On Sunday 19th June, Sr Amy preached at Evensong at St Mary’s Priory Church, Abergavenny. The passages for the service were Genesis 24:1-27 and Mark 5:21-43
Here are her words:
May I speak in the name of the Father, and of the Son and of the Holy Spirit, amen.
Our Gospel reading, the second lesson, this evening of the healing of Jairus’ daughter is ofter overshadowed by the healing of the haemorrhaged woman. A lady who, in her society, was an outcast, disregarded and looked down upon. This passage of scripture is about pain, loneliness, despair and great sadness.
This past week has been one of terrible sadness for our world. It began on Friday evening with the shooting of Christian Grimme, a 22 year old musician from America. She was signing autographs after a concert in Orlando, Florida when a man shot her for no apparent reason and then he killed himself. Then last Sunday we saw the unfolding of the events at Pulse Nightclub in Orlando, where Omar Mateen entered the gay nightclub and started shooting, killing 49 LGBT people and injuring another 53, he too was then killed in an altercation with the police. And then later in the week week Jo Cox, MP of Batley & Spen, was shot and killed on the streets of her constituency. Just like tonights Gospel reading we have a world in pain, who is lonely, despairing and feels great sadness.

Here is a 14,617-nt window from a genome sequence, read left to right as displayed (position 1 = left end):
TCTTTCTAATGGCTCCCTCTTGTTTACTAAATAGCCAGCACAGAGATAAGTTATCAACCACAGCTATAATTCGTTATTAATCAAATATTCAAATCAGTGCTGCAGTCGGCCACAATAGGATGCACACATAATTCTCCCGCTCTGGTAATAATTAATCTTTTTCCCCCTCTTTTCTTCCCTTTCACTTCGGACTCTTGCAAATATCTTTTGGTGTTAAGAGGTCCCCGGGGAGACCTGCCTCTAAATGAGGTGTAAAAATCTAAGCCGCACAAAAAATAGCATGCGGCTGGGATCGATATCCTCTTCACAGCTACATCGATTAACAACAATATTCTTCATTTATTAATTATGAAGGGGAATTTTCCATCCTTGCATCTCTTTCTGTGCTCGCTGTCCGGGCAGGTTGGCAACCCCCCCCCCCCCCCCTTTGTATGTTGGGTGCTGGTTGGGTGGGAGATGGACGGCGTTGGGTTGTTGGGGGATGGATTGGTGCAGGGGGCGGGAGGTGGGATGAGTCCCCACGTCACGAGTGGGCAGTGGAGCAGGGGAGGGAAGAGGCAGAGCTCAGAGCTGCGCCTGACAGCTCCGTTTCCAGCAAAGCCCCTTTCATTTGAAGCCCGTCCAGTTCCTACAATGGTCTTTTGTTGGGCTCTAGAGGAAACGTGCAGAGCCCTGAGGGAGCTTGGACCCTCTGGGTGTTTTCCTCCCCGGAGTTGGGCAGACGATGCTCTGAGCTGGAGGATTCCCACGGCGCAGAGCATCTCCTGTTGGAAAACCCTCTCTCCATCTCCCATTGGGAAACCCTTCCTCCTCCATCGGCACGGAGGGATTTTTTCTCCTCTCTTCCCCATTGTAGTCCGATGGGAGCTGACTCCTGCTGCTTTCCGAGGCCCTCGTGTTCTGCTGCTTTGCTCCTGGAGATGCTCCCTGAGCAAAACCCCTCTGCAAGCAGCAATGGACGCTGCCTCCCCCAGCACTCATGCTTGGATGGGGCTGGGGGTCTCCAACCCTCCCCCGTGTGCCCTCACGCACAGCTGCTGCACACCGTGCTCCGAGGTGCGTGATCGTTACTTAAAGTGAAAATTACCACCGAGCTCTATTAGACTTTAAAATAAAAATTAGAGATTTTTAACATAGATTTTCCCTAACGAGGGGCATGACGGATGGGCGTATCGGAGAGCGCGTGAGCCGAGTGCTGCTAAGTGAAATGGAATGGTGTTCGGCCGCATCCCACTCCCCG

‘The woman suffering from haemorrhage is the centre of a minor miracle of love and mercy in the context of the healing of Jairus’ daughter, but it, too, makes plain in the bluntest language that earthly doctors and treatment were powerless to aid her.’1 Sometimes as people we are unable to help, treat or heal others, but with Christ we can do much more than we would be able to on our own. Both Jarius and the haemorrhaging woman acknowledged they needed Christ’s help and his healing – they did all they could to reach him and get his help.
Jesus entrusted his disciples with the power to heal in his name, he has entrusted that to us too – Christ works in and through us by the power of the Holy Spirit. You are I are Christ’s hands and feet on this earth. We are called to be imitators of him, proclaiming his Gospel and truth to all whom we meet, and helping them to engage with Christ in new and deeper ways. It is not just the job of someone in Holy Orders to do this – we are all called.